Where have all the uljjangs gone?
The “uljjang” phenomenon is one that is fascinating, odd, borderline disturbing (or at least perplexing), uniquely Korean — and now, it appears, waning.
The word uljjang comes from a mashup of the word for “face” and a slang term for “best,” thereby meaning “best face” or simply “good-looking,” in the same way that momjjang means “well-built body.” However, the term also refers to the phenomenon of recent years where ordinary (albeit extremely good-looking) people have become bona fide celebrities simply from a photo posted online in their blogs, mini-hompages, and cafes. The photo in question would be widely circulated, and the hottie would find him- or herself vaulted into quasi internet celebrity, and then real honest-to-goodness mainstream celebrity once they’d been “discovered” and debuted as actors and entertainers. (Some were discovered in more conventional ways, aka off the streets and in public locations, which is how I hear Nam Sang Mi, pictured above, was first found, although I don’t know for sure that that’s true.)
Many uljjangs may have faded back into relative obscurity soon after the initial buzz, although a fair number went on to success. According to the following article, however, it seems the phenomenon — as with so many internet-spawned fads — is on the downtrend:
Why are there no recent internet “uljjang stars”?
Where have all the “uljjang” stars, who’d once seemed to pop up every day, gone?
Starting with Gu Hye Sun of the currently airing King and I and Nam Sang Mi of Time of Dog and Wolf, and including others such as Park Han Byul, Kang Eun Bi, and Bae Seul Ki, many stars who’d originated as “uljjangs” are now in the entertainment industry, but it’s not so easy finding new uljjang stars. …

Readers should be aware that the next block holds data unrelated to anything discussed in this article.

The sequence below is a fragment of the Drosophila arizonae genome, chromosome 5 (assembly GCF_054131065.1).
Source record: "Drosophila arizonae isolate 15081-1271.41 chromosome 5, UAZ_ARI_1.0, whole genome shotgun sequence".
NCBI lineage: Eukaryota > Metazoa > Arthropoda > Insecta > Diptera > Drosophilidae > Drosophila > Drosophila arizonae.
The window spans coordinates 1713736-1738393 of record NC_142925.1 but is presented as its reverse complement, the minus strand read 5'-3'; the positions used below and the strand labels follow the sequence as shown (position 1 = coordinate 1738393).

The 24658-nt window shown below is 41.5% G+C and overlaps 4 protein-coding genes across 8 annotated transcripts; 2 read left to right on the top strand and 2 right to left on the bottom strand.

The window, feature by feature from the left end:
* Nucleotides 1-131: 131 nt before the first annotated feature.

(Random) SONG OF THE DAY
Romantic Couch – “Star Bossa” [ zShare download ]
Gu Hye Sun
The internet has changed and evolved, and those who’ve raised their profile via the internet amount to no small number. But it feels as though the so-called “debut course” for entering into the entertainment world after being crowned an internet uljjang has faded from existence.
The uljjang syndrome proliferated over the internet and became a topic of much discussion, reaching its height in 2003 when uljjang stars advanced into the entertainment sphere and made their successful debuts, one after the other. Many of these Cinderellas rose to stardom after being found while walking down the street, or following friends to studios. But as everyone chased the “fierce wind” of stardom, they found that it was a bit different from the hot trend of the uljjang.
Kim Ok Bin
It’s because the idea that “All you need is one pretty photo and anyone can become a star” was probably just fantasy. The “uljjang angle,” “uljjang makeup tips,” etc. were floated around as practical advice. The hot internet uljjang trend also encouraged the erroneous philosophy that external beauty was everything. “Uljjang athlete,” “uljjang doctor” and the like became internet sensations, and what’s worse, there were even fan cafes made for “uljjang criminals,” an example of ethical problems that arose.
But with lightning speed, the uljjang craze cooled down, and now in 2007, genuine uljjang stars have long disappeared. A source related to “odae uljjang,” a typical uljjang cafe, explained that issuing the uljjang designation too freely caused the term to lose its meaning, primarily from an overabundance of competition.
The source analyzed the situation: “As uljjangs became pop-culture icons, large numbers of uljjang cafes and sites were made. In contrast to the early uljjangs, people were hasty to affix the label of uljjang to anyone with a passably attractive face. High-quality uljjangs were tough to find, and the door closed.”
Bae Seul Ki
The representative further explained, “With uljjangs appearing in every occupation, there was no longer any direct correlation between an uljjang and a star. It deteriorated into simply being one more marketing ploy.” People began wondering and growing suspicious that uljjangs were just used to rise to stardom on the internet.
The source also indicated that many held the false belief that being an uljjang automatically guaranteed stardom, and thus failed to prepare properly: “For example, even uljjangs like Park Han Byul or Gu Hye Sun would take one to four years to become stars. You have to work through each difficult step naturally. Being an uljjang doesn’t by any means ensure easy stardom.”
Kang Eun Bi, Park Han Byul